To call Pablo Escobar a modern-day Robin Hood is akin to calling Adolph Hitler a goddamn saint. So, just to be crystal clear, Pablo Escobar was an unscrupulous, cold-hearted terrorist murderer who engulfed the southern country of Colombia with death, cruelty and terrorism for almost two decades.
OK, so now that we’re clear on that minor detail, and as Juan Camilo Ferrand stated in a recent preview screening of Telemundo’s upcoming and much-anticipated TV series Pablo Escobar, El Patrón del Mal, when asked if Pablo Escobar was like a Robin Hood because of all the supposed good deeds he did for his community (e.g., “he spent millions on parks, schools, stadiums, churches and even housing for the poorest of Medellín’s inhabitants”), Ferrand replied– “If people only knew the atrocities and how many deaths and blood were shed for each house he gave, they would think twice before calling him a modern-day Robin Hood, but I’ll leave that up to the audience to determine.”
This is the story line and subject matter of the new TV series, which is to make its U.S. debut on Telemundo Network on Monday, July 9, 2012 at 10:00 PM, giving way to an open discussion at the office water cooler over a man who caused so much havoc in his native Colombia, but went on to become perhaps the most infamous and to a certain degree, legendary drug cartel leader of the 20th Century. Comprised of a stellar cast lead by Andrés Parra in the starring role as PABLO ESCOBAR, Angie Cepeda as REGINA PAREJO, Cecilia Navia as PATY DE ESCOBAR, Vicky Hernández as ENELIA, Nicolás Montero as LUIS CARLOS GALÀN, Ernesto Benjumea as RODRIGO LARA, and Germán Quintero as GUILLERMO CANO, to name a few, this new series is undoubtedly going to cause a major tremor in Spanish television this year.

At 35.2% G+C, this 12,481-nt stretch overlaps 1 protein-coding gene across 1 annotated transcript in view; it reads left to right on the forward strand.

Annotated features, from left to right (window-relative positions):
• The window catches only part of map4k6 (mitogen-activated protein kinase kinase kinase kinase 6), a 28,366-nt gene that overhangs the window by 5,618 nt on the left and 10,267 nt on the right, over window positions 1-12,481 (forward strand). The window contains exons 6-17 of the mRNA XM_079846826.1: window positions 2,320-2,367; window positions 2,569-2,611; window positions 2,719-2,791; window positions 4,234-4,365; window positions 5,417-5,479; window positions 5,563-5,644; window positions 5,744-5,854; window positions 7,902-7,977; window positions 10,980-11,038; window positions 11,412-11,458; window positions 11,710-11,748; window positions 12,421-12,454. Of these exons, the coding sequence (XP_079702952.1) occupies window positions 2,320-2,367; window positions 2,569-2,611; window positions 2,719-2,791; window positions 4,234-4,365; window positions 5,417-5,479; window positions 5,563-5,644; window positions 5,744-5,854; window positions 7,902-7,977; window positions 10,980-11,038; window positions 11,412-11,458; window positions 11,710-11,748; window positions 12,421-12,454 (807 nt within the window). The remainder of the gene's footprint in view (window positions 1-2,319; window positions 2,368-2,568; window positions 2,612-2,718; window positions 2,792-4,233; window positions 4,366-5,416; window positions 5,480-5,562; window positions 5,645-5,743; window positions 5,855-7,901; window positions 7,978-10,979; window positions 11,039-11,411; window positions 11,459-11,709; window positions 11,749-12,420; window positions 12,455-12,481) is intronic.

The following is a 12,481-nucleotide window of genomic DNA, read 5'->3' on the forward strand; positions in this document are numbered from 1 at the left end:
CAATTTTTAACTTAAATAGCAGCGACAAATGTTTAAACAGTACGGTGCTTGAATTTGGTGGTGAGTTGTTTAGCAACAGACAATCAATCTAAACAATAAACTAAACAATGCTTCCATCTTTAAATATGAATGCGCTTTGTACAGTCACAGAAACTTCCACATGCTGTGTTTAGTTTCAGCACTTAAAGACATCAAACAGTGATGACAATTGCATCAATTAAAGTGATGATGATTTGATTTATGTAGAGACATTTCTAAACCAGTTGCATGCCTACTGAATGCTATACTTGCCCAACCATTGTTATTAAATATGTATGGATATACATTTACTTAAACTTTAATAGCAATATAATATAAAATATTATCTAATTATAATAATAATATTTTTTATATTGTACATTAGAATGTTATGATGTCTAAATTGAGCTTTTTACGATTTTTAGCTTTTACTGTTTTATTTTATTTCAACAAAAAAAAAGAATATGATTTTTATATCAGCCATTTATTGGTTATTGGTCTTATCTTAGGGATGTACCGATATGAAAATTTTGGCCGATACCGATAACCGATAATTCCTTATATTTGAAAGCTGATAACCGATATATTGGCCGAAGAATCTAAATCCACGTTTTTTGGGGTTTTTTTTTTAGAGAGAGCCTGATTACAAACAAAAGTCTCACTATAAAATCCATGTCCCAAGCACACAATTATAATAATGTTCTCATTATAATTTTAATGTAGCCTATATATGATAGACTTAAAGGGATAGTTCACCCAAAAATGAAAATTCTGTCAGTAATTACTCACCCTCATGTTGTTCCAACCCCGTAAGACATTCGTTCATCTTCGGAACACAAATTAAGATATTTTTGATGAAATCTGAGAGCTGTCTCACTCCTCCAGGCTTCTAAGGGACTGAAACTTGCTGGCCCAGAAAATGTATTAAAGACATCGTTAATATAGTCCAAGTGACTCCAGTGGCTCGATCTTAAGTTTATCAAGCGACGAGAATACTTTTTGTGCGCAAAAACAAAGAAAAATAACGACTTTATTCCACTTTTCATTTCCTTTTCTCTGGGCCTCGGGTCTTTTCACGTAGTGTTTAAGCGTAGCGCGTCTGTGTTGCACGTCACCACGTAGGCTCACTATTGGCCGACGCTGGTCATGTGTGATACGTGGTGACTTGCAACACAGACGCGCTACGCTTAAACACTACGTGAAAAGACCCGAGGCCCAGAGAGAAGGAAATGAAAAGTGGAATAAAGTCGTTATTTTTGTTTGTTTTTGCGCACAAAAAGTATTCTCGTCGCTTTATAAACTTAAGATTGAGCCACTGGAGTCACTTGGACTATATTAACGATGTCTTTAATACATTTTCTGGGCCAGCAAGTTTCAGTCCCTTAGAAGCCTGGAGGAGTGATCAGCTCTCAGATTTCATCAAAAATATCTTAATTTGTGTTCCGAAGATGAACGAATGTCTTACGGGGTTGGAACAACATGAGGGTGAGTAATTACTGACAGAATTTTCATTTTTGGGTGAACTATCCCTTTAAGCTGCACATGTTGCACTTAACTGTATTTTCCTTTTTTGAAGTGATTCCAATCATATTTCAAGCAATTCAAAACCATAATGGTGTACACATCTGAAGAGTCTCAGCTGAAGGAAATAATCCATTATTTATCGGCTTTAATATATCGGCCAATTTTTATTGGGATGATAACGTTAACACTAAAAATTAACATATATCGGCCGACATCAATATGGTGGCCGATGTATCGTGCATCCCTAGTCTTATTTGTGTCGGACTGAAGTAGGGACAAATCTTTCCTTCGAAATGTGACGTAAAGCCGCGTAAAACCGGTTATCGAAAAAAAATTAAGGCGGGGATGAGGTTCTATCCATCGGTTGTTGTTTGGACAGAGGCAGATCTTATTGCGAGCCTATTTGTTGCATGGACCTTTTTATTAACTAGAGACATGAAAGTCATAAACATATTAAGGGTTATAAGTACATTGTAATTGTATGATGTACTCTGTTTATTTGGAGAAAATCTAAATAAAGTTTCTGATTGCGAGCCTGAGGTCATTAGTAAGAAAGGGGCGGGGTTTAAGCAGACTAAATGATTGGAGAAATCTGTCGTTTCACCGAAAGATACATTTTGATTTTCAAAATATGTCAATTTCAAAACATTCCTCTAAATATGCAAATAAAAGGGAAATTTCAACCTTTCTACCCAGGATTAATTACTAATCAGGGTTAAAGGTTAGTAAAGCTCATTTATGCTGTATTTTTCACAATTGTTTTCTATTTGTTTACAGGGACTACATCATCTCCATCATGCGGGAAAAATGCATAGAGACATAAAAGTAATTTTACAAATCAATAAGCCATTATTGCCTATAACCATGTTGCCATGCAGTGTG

According to Ferrand and the producers of Pablo Escobar, El Patrón del Mal, the TV series is based on countless journalistic pieces, victims’ testimonies as well as police reports, some, never before published. And, while the initial fear for some may be that this series will glorify the gruesome acts of a disturbing criminal, the truth is, that it actually aims to shed light to the story behind not only the perpetrator but that of the untold stories of thousands of his victims.
If one thing defines Ferrand’s work, is his prowess and innate ability of objective story telling. No stranger to the world of script writing and popularity, think Las Muñecas de la Mafia and El Cartel, which he wrote, Ferrand is also an accomplished novelist, he wrote Las Fantásticas del Cartel, book which inspired Las Muñecas de la Mafia, and which I actually reviewed some time ago on this blog.
In the heels of the highly acclaimed La Reina del Sur and if history is to repeat itself, Pablo Escobar, El Patrón del Mal promises to be a home run investment for Telemundo, as the TV series broke audience records in Colombia, where it was aired and produced by Caracol Telvision. Telemundo is certainly banking on this premise, as it did with previous Colombian imports, namely Yo Soy Bety La Fea and the aforementioned Ferrand TV hits for the network.
I have full confidence that this series will break audience records in the U.S. and may even outrank #1 heavyweight Univision in its time slot. From what I saw in the first episode, Pablo Escobar, El Patrón del Mal, is a high-end, high touch level production, which is bound to become a major tour de force among Latino audiences in the U.S. I mean, it’s not a typical “telenovela rosa” with the same old refried story line about the poor, young girl that falls in love with the rich guy (YAWN!), and which Televisa and Univision insist on force feeding to the masses in the U.S. It’s tired, it’s old and it’s boring.
So, once again, as I’ve done before, I applaud not only Caracol, but also Telemundo for being risk takers and for thinking out of the box, offering original, thought-provoking and high quality Spanish television programing.
I don’t watch Spanish television anymore, but if I do, it seems like Telemundo is the only Spanish-speaking network in this country that does not undermine or underestimate forward-thinking Latinos who are thirsty for high quality and intriguing Spanish television dramas.
Bravo Caracol, bravo Telemundo and joven Juan Camilo Ferrand, don’t ever deprive us of your amazing writing talent. You are indeed a Latin American treasure.